"Yini Kodwa Yini," written by Joseph Shabalala, performed by Ladysmith Black Mambazo, courtesy of Warner Bros. Records, produced by Danny Lawson for Night After Night, Ltd.
COMPOSER
DETAILS
Release Date:
6 October 1989
Premiere Information:
New York opening: 20 September 1989
Los Angeles opening: 22 September 1989
Production Date:
began 26 April 1988 in Zimbabwe
Physical Properties:
Sound
Dolby Stereo ® in Selected Theatres
Color
Lenses/Prints
Cameras & lenses by JDC; Prints by Deluxe®
Duration(in mins):
106
MPAA Rating:
R
Countries:
United States, Zimbabwe
Language:
English
PCA No:
29741
Passed by NBR:
No
SYNOPSIS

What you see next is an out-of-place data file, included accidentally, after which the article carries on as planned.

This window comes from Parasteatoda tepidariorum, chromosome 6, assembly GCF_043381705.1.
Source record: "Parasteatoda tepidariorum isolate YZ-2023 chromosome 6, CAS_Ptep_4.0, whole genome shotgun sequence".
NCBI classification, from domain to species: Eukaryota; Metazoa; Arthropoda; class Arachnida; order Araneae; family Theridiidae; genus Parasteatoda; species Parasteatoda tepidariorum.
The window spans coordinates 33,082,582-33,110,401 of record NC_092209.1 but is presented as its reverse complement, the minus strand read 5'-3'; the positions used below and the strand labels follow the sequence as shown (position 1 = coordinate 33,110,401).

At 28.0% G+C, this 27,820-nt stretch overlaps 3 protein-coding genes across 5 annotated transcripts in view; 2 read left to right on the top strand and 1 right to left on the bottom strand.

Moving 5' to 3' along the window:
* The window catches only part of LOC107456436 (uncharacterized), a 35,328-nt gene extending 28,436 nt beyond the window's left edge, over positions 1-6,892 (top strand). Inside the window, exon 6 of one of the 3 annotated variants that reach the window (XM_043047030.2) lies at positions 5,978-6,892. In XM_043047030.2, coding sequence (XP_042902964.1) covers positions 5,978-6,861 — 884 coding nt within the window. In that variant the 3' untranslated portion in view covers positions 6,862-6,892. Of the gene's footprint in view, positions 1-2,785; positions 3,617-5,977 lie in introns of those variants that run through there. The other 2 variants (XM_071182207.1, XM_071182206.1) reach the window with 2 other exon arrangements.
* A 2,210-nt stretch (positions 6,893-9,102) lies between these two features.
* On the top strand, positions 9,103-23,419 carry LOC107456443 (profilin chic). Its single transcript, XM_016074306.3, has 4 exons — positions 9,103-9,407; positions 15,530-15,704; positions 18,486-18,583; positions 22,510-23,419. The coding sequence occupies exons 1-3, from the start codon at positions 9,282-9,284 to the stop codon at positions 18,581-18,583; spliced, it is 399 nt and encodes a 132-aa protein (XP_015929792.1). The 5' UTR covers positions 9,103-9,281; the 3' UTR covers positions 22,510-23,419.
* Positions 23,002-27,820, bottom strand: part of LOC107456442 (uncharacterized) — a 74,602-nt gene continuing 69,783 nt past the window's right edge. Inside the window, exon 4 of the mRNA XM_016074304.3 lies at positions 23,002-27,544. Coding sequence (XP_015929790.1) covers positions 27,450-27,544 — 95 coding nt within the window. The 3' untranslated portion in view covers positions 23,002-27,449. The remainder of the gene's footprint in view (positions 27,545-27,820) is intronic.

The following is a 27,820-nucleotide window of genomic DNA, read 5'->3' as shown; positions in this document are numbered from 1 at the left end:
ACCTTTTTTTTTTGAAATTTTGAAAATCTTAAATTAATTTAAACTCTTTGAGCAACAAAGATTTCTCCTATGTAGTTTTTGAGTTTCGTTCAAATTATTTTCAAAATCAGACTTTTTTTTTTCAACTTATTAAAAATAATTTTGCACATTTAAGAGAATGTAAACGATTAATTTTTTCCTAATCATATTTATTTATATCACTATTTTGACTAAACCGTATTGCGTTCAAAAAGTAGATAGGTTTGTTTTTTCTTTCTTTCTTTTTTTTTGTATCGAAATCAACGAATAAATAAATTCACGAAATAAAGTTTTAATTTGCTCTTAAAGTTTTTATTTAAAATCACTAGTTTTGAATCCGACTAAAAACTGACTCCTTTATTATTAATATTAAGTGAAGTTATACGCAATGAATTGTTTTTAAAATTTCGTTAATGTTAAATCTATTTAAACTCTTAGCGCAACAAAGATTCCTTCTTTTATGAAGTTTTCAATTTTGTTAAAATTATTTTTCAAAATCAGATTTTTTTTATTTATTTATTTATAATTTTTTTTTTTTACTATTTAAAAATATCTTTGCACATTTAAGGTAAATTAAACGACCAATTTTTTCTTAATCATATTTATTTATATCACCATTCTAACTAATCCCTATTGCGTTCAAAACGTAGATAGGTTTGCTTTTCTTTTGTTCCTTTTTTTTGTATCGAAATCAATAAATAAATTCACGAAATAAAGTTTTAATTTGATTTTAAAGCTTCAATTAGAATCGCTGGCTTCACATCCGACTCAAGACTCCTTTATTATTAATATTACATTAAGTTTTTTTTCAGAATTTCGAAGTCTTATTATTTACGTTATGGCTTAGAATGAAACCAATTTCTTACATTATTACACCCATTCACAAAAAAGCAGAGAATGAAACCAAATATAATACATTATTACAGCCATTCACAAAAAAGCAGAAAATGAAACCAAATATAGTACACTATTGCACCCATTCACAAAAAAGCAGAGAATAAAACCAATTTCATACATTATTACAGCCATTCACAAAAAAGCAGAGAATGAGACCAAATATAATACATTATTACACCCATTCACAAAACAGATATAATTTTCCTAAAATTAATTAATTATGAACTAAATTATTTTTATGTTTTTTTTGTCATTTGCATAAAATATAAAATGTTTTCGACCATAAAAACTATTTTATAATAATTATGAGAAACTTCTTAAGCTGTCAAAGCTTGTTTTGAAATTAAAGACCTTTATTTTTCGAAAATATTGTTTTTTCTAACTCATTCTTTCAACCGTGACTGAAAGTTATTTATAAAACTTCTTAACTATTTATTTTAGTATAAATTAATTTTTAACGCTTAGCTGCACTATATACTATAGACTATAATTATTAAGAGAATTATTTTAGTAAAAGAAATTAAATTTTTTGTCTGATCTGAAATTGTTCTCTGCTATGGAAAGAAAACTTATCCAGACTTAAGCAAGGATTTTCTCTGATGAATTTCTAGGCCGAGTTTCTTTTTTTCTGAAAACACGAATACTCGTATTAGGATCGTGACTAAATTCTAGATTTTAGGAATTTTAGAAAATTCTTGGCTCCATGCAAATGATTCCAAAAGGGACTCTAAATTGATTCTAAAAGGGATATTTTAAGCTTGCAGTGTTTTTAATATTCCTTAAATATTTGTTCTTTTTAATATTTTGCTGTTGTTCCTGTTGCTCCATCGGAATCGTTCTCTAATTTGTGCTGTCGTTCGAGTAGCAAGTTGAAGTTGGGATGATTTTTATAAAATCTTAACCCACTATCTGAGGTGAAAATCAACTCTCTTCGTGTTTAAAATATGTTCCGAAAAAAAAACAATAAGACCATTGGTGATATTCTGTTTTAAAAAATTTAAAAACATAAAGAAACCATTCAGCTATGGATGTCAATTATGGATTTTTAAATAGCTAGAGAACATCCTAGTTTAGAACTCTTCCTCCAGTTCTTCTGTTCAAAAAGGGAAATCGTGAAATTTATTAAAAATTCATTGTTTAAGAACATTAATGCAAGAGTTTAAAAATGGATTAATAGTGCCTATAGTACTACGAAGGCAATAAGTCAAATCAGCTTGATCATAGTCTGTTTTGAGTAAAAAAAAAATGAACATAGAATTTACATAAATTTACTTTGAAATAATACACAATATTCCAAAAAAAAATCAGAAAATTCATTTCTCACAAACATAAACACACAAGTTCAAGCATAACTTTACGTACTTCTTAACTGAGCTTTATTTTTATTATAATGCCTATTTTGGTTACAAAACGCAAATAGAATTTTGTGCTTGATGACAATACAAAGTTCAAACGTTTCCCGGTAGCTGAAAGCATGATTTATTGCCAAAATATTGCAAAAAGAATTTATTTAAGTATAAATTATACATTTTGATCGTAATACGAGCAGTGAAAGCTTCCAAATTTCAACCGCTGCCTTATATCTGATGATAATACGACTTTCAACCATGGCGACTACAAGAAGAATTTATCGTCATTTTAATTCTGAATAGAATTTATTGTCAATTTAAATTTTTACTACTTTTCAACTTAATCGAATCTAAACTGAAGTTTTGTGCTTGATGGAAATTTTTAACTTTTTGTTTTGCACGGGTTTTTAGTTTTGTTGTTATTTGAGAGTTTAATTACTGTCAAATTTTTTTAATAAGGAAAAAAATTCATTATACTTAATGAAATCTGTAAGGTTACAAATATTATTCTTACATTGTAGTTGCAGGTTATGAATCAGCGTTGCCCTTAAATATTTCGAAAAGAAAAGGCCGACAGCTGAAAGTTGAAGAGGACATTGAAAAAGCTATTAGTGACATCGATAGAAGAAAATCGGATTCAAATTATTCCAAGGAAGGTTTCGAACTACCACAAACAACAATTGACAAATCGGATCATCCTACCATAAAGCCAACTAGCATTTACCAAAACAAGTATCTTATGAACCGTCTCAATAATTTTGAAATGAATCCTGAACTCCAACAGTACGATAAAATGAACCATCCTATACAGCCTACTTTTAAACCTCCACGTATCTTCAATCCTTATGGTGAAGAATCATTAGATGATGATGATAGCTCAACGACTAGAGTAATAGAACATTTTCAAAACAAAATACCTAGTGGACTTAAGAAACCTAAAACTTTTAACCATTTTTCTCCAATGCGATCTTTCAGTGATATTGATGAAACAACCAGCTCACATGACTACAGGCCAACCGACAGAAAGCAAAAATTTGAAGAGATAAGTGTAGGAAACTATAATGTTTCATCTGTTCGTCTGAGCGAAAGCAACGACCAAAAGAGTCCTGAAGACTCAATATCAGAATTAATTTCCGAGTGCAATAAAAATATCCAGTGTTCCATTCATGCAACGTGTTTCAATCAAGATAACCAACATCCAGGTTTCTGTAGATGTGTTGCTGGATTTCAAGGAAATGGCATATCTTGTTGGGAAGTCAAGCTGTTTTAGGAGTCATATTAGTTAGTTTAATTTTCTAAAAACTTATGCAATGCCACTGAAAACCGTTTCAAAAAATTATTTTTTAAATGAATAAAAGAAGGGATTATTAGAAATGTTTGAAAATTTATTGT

In 1976, black South Africans are forced to live in Johannesburg’s segregated townships due to “apartheid,” a policy enforced by white Afrikaners. One day, a white schoolteacher named Ben Du Toit is approached by Gordon Ngubene, his black gardener, whose son, Jonathan, was caned for a crime he did not commit. Although Ben is usually sympathetic to Gordon’s needs, he refuses to help him find a lawyer, feeling certain that Jonathan did something to deserve his punishment. Gordon and his son return to the poverty-ridden township of Soweto, where schoolchildren are planning a protest march to demand English-language education. Although Gordon forbids Jonathan participating, the boy joins hundreds of other children the next day as they march through Soweto. They are stopped by South African security forces, who throw tear gas into the crowd. When a boy throws back one of the canisters, police begin shooting and mayhem ensues as many children are shot and killed. Fleeing from police, Jonathan rushes to a young girl’s aid when she cries over her younger sister’s dead body. The boy is dragged away by police, and later, Gordon finds his son missing. His friend, Stanley, accompanies him to the police station, where an officer denies that Jonathan was arrested. Gordon and his wife, Emily, check for Jonathan’s body at the morgue, where the corpses of dead children are laid out on the floor. He misses two days of work, prompting Ben to confront him the next time he gardens outside the Du Toit residence. Gordon explains that Jonathan went missing after the protest, where many children were shot and killed by police. Despite his initial disbelief, Ben offers to help and calls ... +